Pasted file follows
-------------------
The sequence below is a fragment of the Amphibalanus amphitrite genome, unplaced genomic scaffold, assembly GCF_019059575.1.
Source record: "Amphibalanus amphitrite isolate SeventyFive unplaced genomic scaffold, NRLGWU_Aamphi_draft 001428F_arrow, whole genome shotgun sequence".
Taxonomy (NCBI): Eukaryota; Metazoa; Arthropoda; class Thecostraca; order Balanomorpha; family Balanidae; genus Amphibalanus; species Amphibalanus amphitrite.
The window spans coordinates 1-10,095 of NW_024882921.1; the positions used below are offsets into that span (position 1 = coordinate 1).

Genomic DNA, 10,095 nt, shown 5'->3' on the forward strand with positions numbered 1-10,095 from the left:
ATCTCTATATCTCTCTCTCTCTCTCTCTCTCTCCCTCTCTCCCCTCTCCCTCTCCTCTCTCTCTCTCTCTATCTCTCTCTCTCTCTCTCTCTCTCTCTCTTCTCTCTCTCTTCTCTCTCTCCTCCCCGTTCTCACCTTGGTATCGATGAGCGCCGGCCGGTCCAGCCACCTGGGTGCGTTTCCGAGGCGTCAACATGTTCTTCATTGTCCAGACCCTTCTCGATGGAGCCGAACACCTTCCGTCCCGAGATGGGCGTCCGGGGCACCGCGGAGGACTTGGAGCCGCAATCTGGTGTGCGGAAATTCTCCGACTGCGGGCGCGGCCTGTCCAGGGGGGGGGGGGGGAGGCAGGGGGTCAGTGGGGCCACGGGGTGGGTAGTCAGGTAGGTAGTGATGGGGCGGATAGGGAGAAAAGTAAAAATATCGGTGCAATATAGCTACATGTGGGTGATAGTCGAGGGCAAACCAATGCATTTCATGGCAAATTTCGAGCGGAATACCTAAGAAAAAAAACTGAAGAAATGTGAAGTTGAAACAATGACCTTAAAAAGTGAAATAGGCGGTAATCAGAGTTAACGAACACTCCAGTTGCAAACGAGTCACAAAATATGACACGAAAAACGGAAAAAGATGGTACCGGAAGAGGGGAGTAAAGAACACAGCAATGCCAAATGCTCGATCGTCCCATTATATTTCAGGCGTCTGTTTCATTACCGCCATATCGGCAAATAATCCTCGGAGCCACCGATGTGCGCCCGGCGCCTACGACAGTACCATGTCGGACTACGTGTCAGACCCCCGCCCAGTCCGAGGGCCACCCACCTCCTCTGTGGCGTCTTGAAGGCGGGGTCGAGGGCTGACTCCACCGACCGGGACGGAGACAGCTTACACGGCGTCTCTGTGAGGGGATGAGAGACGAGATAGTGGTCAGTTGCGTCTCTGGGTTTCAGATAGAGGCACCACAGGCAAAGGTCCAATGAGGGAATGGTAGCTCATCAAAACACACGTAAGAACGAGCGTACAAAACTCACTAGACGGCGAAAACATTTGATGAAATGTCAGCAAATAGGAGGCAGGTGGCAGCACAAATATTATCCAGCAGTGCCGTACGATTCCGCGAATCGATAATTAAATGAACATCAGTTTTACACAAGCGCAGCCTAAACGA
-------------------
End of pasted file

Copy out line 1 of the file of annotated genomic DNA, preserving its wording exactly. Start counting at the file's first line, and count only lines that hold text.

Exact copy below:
The sequence below is a fragment of the Amphibalanus amphitrite genome, unplaced genomic scaffold, assembly GCF_019059575.1.